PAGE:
Photo was taken at Col√°iste Choilm, Ballincollig, Co.Cork

Conor Bowen and Orlaith Coleman from Col√°iste Choilm, show their true colours in advance of the All Ireland Football Final today in Croke Park between Cork and Down.
The GAA are in the advanced stages of naming Croke Park – Corker Park!

Thought on Sunday – September – 19/09/2010

The following reflection is by Tom Cahill

Somebody described a diamond as a lump of coal that did well under pressure. Not so for dandelion seeds. Under pressure, recently, they caused problems. A train travelling from Halifax, West Yorkshire to King’s Cross, London, had its engines clogged by drifting dandelion seeds. These spindly, puffy parachutes blocked the air filters in four of its five engines. The mighty machine could only inch ignominiously into King’s Cross

Even more troublesome were the grains of fine ash from Iceland’s Eyjafjallaji volcano. Consisting of pulverised rock and glass, such ash can wreak havoc on planes. Sandblasting windscreens, they effectively ‘blind’ pilots. They pit fuselages, damage landing lights, and clog sensors making air speed indicators unreliable. Being charged particles, they disrupt radio communication and even cause power failure. None of these pitted pellets of rock and glass is more than 2 millimetres in diameter. As the song says: little things mean a lot.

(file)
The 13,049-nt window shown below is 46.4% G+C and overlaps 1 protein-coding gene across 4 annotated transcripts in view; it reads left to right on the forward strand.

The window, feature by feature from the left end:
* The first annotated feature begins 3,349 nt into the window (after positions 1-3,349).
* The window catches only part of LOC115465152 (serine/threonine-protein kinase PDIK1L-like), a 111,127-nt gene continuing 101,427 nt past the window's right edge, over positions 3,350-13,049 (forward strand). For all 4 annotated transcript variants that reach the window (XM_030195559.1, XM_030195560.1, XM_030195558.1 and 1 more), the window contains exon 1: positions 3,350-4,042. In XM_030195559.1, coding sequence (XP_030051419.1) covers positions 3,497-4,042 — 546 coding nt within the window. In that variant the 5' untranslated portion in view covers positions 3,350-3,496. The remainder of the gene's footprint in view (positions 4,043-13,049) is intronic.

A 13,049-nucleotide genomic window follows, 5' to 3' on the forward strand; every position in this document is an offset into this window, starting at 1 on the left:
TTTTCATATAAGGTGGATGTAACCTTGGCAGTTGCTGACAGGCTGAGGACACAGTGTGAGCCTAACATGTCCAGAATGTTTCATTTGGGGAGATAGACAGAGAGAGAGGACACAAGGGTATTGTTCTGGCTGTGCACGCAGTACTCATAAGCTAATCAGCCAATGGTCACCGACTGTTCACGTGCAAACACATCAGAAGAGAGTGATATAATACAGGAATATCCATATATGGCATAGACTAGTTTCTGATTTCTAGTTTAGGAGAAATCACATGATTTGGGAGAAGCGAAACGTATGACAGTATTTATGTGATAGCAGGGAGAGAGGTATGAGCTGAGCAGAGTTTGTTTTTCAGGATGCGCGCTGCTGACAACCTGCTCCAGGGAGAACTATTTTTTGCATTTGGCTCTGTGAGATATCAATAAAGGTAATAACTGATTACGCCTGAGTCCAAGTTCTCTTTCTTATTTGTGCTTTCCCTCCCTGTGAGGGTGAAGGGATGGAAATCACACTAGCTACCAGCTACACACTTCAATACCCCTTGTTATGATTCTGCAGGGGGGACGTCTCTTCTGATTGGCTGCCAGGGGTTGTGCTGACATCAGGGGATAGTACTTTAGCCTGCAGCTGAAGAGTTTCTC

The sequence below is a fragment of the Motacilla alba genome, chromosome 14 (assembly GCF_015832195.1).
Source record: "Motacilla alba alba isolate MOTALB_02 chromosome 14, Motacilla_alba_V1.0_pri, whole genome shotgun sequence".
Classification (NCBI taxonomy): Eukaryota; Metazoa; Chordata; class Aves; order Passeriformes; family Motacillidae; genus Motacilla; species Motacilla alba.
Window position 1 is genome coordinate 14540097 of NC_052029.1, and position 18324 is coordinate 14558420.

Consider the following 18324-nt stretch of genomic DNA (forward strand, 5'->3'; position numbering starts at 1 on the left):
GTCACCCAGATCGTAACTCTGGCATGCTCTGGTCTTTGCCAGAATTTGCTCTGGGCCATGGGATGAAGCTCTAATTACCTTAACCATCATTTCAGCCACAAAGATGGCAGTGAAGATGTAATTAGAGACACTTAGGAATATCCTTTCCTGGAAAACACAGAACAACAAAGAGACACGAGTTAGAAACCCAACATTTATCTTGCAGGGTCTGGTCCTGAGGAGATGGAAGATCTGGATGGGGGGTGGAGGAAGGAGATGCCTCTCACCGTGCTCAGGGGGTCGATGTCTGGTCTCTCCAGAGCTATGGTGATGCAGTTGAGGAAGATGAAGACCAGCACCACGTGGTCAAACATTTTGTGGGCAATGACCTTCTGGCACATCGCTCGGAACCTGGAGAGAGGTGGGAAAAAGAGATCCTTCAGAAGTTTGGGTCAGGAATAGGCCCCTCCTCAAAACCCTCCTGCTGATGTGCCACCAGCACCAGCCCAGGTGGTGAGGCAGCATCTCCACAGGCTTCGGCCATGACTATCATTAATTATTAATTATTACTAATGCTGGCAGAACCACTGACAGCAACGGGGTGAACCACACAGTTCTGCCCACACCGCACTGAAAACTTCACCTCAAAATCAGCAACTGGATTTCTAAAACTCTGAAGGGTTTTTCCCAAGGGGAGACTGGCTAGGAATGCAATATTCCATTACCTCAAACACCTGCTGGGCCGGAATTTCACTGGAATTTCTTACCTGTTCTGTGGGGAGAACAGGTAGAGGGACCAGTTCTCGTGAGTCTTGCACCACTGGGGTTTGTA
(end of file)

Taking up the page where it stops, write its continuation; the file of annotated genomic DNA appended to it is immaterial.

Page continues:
Had the manager in today’s Gospel (Luke 16:1-13) known that, he might have been more careful with his employer’s property. Caught in the mire of cheating, he sinks deeper into scheming and theft. Anyone crooked enough to go along with his dishonest ruse could hardly be relied upon to come to his help at a later date. Why should they? Honour among thieves? I doubt it. When life’s worries weigh us down, let’s remember the lump of coal. Pressure transformed it. It can transform us too. We’re already halfway there when we remember, if not the diamond then, the pearl of great price we carry within us: God’s Holy Spirit.